Documents Reveal PA High School Canceled Spamalot Due to Gay Content

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21 Aug 2014

New emails released surrounding the cancellation of a Pennsylvania high school production of Spamalot revealed discrepancies in statements made by school officials and the production's director earlier this summer.

On July 1, WNEP reported that South Williamsport Junior Senior High School dropped its plans to present the Tony Award-winning musical Monty Python's Spamalot after parents and administration officials expressed concerns over gay content in the production.

The school was contracted to present the musical with students in grades 7-12 from March 26-28, 2015. WNEP reported that the school's drama director Dawn Burch said she received an email from South Williamsport principal Jesse Smith citing homosexual themes in the musical comedy as a reason for the cancellation. Burch, who is not a full-time faculty member, has been a contracted drama director at the school since 2013.

The WNEP report also stated that Smith told Burch via email that homosexuality did not exist in the conservative South Williamsport Community. Smith did not respond to's request for comment at the time and Burch directed all inquiries to her legal counsel.

While he did not specifically address inquiries that Spamalot was canceled over gay content, South Williamsport Area School District superintendent Mark Stamm sent the following statement to on July 2. "The drama program includes students from grades 7-12. The performances are open to the public and will include members of the community, families, and children of all ages. We want our performances to be appropriate for the student performers and audiences so that anyone participating or watching can enjoy all aspects of the show."

WNEP later retracted its report that principal Smith emailed statements about homosexuals not existing in the South Williamsport Area community, while Burch maintained that homosexual content still stood as the reasoning behind the decision.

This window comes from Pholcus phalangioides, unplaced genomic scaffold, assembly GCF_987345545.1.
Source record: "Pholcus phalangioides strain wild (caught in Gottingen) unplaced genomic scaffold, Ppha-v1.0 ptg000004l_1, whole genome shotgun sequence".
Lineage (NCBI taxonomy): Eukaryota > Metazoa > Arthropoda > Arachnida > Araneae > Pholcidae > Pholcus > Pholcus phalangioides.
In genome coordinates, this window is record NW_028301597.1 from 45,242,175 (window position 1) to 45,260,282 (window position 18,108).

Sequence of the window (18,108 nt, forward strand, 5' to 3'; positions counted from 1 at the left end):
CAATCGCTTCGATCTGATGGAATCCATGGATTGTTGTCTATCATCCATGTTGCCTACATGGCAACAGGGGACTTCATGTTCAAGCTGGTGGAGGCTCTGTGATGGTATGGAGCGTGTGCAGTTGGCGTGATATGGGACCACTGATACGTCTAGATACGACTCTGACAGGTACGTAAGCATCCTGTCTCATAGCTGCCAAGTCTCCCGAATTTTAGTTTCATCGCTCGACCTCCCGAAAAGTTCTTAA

Smith denied that he had "officially approved" the production; however, Theatrical Rights Worldwide, which licenses Spamalot, had included the school among its list of upcoming productions, a move licensing companies only make after receiving a signed contract and deposit for production.

"I don't know why they're saying it was never approved when Smith signed the check granting us permission. We got the license," Burch told the Sun-Gazette July 3. "He signed the check for $1,923 and I don't know what he thought that was going for. The check even said Spamalot license right in the memo."

Requests to view correspondance between Burch and school officials had been denied until now. Keystone Progress, a PA non-profit, submitted Right to Know requests for all public records surrounding the Spamalot controversy. Some 63 pages of documents from South Williamsport Area School District Superintendent Mark Stamm were released to the organization as well as other news outlets on Aug. 18, including the online blog curated by producer, administrator and writer Howard Sherman – the former director of the American Theatre Wing. Keystone Progress provided the documents to

Copies of the contract, which were signed by Burch and a check for the production, signed by Smith, were among the documents released.


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